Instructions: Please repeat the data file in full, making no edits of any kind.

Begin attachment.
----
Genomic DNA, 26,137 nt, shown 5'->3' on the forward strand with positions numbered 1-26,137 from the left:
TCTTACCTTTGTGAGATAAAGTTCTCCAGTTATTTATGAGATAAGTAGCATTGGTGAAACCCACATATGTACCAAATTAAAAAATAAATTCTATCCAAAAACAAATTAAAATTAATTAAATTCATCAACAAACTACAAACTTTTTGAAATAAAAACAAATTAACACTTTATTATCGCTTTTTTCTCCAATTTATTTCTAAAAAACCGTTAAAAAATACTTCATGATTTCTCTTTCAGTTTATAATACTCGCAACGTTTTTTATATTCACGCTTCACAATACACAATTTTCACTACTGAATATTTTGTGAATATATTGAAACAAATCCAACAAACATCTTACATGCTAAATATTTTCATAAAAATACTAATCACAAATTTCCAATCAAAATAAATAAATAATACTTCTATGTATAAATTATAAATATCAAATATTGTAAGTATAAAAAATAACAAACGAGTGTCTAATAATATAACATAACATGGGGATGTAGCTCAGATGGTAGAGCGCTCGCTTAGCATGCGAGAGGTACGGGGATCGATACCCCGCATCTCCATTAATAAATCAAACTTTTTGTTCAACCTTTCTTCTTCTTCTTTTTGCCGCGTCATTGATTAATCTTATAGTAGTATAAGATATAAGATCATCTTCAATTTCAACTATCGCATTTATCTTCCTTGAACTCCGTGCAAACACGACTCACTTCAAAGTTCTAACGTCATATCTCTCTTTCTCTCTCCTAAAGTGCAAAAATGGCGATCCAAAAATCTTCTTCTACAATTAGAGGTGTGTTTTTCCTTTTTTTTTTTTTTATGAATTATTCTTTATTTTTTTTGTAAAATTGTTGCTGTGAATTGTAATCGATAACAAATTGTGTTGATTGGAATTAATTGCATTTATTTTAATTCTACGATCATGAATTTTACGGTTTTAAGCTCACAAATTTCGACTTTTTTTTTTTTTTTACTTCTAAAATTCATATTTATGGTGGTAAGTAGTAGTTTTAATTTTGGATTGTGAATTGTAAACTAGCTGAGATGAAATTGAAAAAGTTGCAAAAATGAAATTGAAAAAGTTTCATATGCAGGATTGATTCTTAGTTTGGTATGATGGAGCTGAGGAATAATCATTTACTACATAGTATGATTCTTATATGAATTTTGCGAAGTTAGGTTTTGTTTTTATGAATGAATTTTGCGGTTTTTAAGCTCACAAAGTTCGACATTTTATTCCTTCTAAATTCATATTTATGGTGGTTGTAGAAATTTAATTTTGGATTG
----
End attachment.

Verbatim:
Genomic DNA, 26,137 nt, shown 5'->3' on the forward strand with positions numbered 1-26,137 from the left:
TCTTACCTTTGTGAGATAAAGTTCTCCAGTTATTTATGAGATAAGTAGCATTGGTGAAACCCACATATGTACCAAATTAAAAAATAAATTCTATCCAAAAACAAATTAAAATTAATTAAATTCATCAACAAACTACAAACTTTTTGAAATAAAAACAAATTAACACTTTATTATCGCTTTTTTCTCCAATTTATTTCTAAAAAACCGTTAAAAAATACTTCATGATTTCTCTTTCAGTTTATAATACTCGCAACGTTTTTTATATTCACGCTTCACAATACACAATTTTCACTACTGAATATTTTGTGAATATATTGAAACAAATCCAACAAACATCTTACATGCTAAATATTTTCATAAAAATACTAATCACAAATTTCCAATCAAAATAAATAAATAATACTTCTATGTATAAATTATAAATATCAAATATTGTAAGTATAAAAAATAACAAACGAGTGTCTAATAATATAACATAACATGGGGATGTAGCTCAGATGGTAGAGCGCTCGCTTAGCATGCGAGAGGTACGGGGATCGATACCCCGCATCTCCATTAATAAATCAAACTTTTTGTTCAACCTTTCTTCTTCTTCTTTTTGCCGCGTCATTGATTAATCTTATAGTAGTATAAGATATAAGATCATCTTCAATTTCAACTATCGCATTTATCTTCCTTGAACTCCGTGCAAACACGACTCACTTCAAAGTTCTAACGTCATATCTCTCTTTCTCTCTCCTAAAGTGCAAAAATGGCGATCCAAAAATCTTCTTCTACAATTAGAGGTGTGTTTTTCCTTTTTTTTTTTTTTATGAATTATTCTTTATTTTTTTTGTAAAATTGTTGCTGTGAATTGTAATCGATAACAAATTGTGTTGATTGGAATTAATTGCATTTATTTTAATTCTACGATCATGAATTTTACGGTTTTAAGCTCACAAATTTCGACTTTTTTTTTTTTTTTACTTCTAAAATTCATATTTATGGTGGTAAGTAGTAGTTTTAATTTTGGATTGTGAATTGTAAACTAGCTGAGATGAAATTGAAAAAGTTGCAAAAATGAAATTGAAAAAGTTTCATATGCAGGATTGATTCTTAGTTTGGTATGATGGAGCTGAGGAATAATCATTTACTACATAGTATGATTCTTATATGAATTTTGCGAAGTTAGGTTTTGTTTTTATGAATGAATTTTGCGGTTTTTAAGCTCACAAAGTTCGACATTTTATTCCTTCTAAATTCATATTTATGGTGGTTGTAGAAATTTAATTTTGGATTG